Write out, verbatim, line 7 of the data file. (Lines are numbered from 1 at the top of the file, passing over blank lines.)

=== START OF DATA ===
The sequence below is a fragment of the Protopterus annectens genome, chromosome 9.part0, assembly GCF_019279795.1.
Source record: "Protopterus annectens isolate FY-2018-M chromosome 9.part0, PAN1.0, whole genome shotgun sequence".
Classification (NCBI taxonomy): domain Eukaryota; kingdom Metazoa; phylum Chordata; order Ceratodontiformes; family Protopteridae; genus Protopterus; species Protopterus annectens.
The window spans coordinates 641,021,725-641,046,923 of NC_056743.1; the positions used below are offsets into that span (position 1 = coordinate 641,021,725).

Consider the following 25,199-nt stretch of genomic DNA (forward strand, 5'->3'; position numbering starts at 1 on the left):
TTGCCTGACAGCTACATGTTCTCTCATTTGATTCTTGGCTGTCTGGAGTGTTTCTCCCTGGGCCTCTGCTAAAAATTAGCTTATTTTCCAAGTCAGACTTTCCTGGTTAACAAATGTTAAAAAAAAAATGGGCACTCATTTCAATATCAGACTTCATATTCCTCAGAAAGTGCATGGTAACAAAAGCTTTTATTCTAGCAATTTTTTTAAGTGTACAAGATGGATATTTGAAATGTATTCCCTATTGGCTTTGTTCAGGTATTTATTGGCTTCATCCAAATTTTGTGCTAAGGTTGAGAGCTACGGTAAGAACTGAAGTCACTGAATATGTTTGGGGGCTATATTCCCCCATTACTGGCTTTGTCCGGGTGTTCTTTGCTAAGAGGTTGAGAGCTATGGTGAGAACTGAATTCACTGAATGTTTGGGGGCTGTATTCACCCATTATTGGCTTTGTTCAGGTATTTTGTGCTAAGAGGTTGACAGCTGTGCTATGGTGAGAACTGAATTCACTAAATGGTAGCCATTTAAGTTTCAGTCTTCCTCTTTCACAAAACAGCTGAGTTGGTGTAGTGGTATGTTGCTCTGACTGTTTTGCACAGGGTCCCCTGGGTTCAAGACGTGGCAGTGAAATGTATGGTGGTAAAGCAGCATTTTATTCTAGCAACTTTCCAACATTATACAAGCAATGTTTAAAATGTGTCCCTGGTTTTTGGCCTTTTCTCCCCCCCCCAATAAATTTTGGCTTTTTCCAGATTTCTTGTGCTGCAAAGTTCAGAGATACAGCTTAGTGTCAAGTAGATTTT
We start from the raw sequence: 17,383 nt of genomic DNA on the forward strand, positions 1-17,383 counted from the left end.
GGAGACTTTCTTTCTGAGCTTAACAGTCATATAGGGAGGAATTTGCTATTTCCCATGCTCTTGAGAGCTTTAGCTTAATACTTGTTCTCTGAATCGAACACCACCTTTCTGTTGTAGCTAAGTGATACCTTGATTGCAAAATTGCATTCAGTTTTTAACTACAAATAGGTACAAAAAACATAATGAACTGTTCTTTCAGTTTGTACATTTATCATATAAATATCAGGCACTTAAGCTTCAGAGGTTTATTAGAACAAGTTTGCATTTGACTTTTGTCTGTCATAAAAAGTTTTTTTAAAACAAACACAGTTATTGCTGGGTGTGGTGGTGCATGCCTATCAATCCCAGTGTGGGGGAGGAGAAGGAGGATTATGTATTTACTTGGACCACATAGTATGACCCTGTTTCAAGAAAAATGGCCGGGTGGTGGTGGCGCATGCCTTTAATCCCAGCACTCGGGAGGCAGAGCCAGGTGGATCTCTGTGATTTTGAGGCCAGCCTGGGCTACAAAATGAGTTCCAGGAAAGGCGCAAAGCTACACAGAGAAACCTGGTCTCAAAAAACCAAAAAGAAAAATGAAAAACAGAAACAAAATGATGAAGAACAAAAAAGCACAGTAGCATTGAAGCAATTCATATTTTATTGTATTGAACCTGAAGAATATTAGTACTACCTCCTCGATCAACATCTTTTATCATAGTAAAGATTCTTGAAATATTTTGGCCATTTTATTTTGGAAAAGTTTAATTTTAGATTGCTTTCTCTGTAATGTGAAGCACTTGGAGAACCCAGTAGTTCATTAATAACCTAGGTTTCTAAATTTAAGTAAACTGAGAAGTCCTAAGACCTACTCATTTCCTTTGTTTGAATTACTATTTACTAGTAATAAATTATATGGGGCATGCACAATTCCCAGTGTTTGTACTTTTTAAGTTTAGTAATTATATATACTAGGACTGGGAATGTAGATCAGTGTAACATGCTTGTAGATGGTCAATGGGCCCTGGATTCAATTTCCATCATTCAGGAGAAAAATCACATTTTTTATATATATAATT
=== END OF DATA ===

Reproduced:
We start from the raw sequence: 17,383 nt of genomic DNA on the forward strand, positions 1-17,383 counted from the left end.